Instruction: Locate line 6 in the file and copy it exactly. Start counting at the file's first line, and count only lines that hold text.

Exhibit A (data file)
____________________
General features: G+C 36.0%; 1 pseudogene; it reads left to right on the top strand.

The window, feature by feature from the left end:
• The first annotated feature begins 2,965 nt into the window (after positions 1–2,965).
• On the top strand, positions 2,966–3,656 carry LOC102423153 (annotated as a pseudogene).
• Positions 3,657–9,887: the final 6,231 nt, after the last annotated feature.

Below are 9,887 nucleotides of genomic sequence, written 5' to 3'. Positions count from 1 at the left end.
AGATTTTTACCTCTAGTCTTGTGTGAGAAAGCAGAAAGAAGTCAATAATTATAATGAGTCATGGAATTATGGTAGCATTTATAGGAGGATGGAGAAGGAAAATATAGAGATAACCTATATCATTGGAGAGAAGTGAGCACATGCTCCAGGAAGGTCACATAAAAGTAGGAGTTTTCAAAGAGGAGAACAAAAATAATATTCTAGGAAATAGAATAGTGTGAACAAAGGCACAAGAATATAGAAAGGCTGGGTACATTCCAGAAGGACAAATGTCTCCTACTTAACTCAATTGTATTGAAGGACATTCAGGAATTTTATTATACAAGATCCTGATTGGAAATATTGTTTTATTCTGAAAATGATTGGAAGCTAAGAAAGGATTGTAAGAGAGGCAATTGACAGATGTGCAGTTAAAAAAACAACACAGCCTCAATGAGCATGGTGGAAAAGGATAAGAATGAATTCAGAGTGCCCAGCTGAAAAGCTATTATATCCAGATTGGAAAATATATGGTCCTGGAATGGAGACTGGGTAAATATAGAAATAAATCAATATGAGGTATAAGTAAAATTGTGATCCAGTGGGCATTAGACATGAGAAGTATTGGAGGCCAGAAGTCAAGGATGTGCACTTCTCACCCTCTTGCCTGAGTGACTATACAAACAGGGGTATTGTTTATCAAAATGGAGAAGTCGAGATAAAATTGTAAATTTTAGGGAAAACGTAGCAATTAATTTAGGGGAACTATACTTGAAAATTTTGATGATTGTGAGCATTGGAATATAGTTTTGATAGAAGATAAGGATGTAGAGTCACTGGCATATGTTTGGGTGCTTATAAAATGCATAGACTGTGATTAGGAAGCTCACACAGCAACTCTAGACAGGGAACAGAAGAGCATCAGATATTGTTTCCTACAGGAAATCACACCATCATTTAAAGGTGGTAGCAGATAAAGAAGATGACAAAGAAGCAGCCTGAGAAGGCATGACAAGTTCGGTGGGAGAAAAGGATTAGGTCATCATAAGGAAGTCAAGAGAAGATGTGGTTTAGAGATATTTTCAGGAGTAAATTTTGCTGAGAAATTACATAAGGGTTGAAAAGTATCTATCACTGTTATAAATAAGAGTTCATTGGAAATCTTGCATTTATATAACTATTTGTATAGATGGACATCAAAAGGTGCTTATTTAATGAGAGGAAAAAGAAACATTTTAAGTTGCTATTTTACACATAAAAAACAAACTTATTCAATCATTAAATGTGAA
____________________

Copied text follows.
Below are 9,887 nucleotides of genomic sequence, written 5' to 3'. Positions count from 1 at the left end.